An apocalyptic tale set in a nation ruled by Big Brother, where speech is doctored and thoughts are controlled by totalitarian agents. From the author of Animal Farm and Down and Out in Paris and London.
Walt investigates the death elderly Cheyenne Danny Lone Elk and runs into problems on site of a dinosaur fossil discovery--from the New York Times bestselling author of Land of Wolves When Jen, the largest, most complete Tyrannosaurus rex skeleton ever found surfaces in Sherriff Walt Longmires jurisdiction, it appears to be a windfall for the High Plains Dinosaur Museum--until Danny Lone Elk, the Cheyenne rancher on whose property the remains were discovered, turns up dead, floating face down in a turtle pond. With millions of dollars at stake, a number of groups step forward to claim her, including Dannys family, the tribe, and the federal government. As Wyomings Acting Deputy Attorney and a cadre of FBI officers descend on the town, Walt is determined to find out who would benefit from Dannys death, enlisting old friends Lucian Connolly and Omar Rhoades, along with Dog and best friend Henry Standing Bear, to trawl the vast Lone Elk ranch looking for answers to a sixty-five-million-year-old cold case thats heating up fast.
The story of Humbert Humbert, poet and pervert, and his obsession with 12-year-old Dolores Haze. Determined to possess his "Lolita" both carnally and artistically, Humbert embarks on a disastrous courtship that can only end in tragedy.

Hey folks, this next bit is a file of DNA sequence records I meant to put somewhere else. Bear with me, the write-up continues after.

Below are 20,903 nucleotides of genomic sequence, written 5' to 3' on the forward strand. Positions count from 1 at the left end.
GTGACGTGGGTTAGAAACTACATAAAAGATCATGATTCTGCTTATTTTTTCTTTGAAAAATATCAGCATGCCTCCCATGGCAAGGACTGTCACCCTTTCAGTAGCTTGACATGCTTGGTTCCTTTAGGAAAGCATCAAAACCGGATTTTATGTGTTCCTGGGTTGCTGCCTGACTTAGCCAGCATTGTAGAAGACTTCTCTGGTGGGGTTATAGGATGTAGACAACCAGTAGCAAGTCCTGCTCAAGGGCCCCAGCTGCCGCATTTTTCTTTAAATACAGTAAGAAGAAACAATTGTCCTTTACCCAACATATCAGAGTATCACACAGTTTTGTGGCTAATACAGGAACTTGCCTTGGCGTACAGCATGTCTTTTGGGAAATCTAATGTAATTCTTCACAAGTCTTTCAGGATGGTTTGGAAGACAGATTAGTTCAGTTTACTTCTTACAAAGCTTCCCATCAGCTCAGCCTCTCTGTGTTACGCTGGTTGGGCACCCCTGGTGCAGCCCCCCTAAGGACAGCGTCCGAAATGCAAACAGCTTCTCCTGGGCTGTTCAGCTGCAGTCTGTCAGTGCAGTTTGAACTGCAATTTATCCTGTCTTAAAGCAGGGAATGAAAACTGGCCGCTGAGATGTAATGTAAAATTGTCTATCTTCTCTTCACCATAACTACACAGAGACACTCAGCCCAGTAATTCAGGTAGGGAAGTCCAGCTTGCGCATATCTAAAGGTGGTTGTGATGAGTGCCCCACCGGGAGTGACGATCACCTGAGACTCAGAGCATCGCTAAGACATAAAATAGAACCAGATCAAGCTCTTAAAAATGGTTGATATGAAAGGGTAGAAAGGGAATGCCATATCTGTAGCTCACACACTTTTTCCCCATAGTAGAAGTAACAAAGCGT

Representing the letter «H» in a series of twenty-six collectible editions, describes the quest for spiritual illumination by a Brahmin who forgoes a life of sensual decadence and wealth for fasting, homelessness and meditation.
Ali Neuman, the chief of the Cape Town police crime unit, investigates the murder of Nicole Wiese, found in the city's botanical gardens, and the trail soon leads him to a brutal narcotics gang with links to a former official.
'Gary Shteyngart hears America perfectly ; its fatuity, its poignant lament, its boisterous self-loathing. Its heartbeat. Reading him sometimes makes me want to scream - with recognition and with pure hilarity' - Richard Ford A riotously satirical road trip through modern America from the brilliant author of Super Sad True Love Story and Absurdistan Barry Cohen, master of the universe, has just had a very public meltdown involving a dinner party, an insider trading investigation and a $30,000 bottle of Japanese whisky. So he flees New York City, leaving behind his beautiful young wife and son, but remembering to bring his six favourite designer watches. Zig-zagging south through Trump's America on a Greyhound Bus pilgrimmage he is singularly unprepared for, Barry heads to Texas - to find his old college girlfriend and, with her, a shot at a second chance... Lake Success marries the trademark Shteyngart wit with an astonishing emotional resonance, capturing the vivid eccentricity and contradictions of America right now while speaking to the universal human experience of love, belonging, and the pursuit of happiness. 'A trip through the American wasteland - from the people who have too little, to the people who have too much. Incredibly smart, incredibly funny, incredibly tragic, and therefore incredibly human , this is the perfect novel for these dysfunctional times' - Nathan Hill 'The funniest book you'll read all year . A rollicking and zinger-filled road trip [that] sneakily deepens into a poignant tale of a man trying to outrace his problems.I was utterly floored' - Maria Semple 'Stupendous... Reflecting with perfect comedy and horrible tragedy exactly what America feels like right this minute ... I barked with laughter at the same time as wincing in pain' Elizabeth Gilbert